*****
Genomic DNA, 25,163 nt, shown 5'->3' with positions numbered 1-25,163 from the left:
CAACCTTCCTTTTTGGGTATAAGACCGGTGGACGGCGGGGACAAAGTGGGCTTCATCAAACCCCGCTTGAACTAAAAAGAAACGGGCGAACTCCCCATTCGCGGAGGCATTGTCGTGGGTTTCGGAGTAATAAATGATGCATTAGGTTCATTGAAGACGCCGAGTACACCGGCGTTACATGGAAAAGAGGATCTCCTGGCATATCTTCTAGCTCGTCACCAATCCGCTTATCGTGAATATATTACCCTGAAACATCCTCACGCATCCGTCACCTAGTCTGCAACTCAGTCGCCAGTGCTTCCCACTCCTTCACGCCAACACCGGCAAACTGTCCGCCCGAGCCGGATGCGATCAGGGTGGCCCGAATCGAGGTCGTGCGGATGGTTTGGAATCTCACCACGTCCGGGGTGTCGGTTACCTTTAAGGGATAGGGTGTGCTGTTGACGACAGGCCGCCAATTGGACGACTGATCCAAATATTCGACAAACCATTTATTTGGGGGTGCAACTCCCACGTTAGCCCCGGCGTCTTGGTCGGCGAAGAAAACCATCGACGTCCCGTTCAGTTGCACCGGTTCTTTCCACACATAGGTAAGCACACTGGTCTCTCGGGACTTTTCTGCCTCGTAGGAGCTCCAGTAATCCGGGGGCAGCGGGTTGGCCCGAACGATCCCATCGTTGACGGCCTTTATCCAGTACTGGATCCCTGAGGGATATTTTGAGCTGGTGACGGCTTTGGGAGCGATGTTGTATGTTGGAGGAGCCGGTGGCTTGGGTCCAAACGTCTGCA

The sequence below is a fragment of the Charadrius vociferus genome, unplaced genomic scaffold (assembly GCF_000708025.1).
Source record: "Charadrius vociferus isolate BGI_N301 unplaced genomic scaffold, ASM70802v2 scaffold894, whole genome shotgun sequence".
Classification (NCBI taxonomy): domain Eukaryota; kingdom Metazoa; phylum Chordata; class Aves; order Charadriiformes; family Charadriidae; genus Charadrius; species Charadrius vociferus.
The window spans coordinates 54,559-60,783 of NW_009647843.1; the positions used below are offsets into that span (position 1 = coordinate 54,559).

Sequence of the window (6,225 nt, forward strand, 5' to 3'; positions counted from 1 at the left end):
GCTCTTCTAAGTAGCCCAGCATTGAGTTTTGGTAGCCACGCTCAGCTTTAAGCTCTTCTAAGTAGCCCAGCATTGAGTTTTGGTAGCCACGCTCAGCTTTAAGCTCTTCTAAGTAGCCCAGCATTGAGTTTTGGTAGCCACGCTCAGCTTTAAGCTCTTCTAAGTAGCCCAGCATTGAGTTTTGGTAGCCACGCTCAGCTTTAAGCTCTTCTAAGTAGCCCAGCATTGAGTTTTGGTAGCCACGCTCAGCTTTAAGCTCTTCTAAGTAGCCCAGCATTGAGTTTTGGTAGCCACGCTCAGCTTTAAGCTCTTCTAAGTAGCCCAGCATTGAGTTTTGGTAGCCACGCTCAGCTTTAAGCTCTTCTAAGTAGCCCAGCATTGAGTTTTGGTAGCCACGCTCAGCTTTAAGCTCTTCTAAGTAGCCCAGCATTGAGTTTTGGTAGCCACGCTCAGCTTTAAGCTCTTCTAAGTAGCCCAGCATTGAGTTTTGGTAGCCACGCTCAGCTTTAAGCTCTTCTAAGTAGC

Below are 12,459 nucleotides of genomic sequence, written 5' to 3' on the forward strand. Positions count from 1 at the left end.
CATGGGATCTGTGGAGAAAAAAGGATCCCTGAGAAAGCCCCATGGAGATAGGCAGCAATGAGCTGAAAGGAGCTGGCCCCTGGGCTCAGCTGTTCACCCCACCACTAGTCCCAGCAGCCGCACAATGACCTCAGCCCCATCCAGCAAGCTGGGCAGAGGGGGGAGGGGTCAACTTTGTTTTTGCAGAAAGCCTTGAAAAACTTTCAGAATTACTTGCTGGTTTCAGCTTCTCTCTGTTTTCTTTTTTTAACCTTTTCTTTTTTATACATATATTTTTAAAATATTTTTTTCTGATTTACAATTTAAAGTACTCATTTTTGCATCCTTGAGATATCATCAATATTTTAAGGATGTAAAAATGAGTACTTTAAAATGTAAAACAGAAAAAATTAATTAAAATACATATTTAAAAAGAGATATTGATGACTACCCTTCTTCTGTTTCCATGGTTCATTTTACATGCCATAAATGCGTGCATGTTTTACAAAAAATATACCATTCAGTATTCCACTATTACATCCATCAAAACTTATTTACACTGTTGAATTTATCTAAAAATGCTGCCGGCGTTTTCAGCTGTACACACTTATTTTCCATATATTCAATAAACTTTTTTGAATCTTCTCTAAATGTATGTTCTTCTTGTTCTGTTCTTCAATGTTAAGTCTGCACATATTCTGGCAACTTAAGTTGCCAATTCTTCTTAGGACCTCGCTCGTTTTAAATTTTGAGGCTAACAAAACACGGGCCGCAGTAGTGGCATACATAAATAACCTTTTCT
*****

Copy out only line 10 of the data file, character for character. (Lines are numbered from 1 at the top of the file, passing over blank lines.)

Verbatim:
CATGGGATCTGTGGAGAAAAAAGGATCCCTGAGAAAGCCCCATGGAGATAGGCAGCAATGAGCTGAAAGGAGCTGGCCCCTGGGCTCAGCTGTTCACCCCACCACTAGTCCCAGCAGCCGCACAATGACCTCAGCCCCATCCAGCAAGCTGGGCAGAGGGGGGAGGGGTCAACTTTGTTTTTGCAGAAAGCCTTGAAAAACTTTCAGAATTACTTGCTGGTTTCAGCTTCTCTCTGTTTTCTTTTTTTAACCTTTTCTTTTTTATACATATATTTTTAAAATATTTTTTTCTGATTTACAATTTAAAGTACTCATTTTTGCATCCTTGAGATATCATCAATATTTTAAGGATGTAAAAATGAGTACTTTAAAATGTAAAACAGAAAAAATTAATTAAAATACATATTTAAAAAGAGATATTGATGACTACCCTTCTTCTGTTTCCATGGTTCATTTTACATGCCATAAATGCGTGCATGTTTTACAAAAAATATACCATTCAGTATTCCACTATTACATCCATCAAAACTTATTTACACTGTTGAATTTATCTAAAAATGCTGCCGGCGTTTTCAGCTGTACACACTTATTTTCCATATATTCAATAAACTTTTTTGAATCTTCTCTAAATGTATGTTCTTCTTGTTCTGTTCTTCAATGTTAAGTCTGCACATATTCTGGCAACTTAAGTTGCCAATTCTTCTTAGGACCTCGCTCGTTTTAAATTTTGAGGCTAACAAAACACGGGCCGCAGTAGTGGCATACATAAATAACCTTTTCT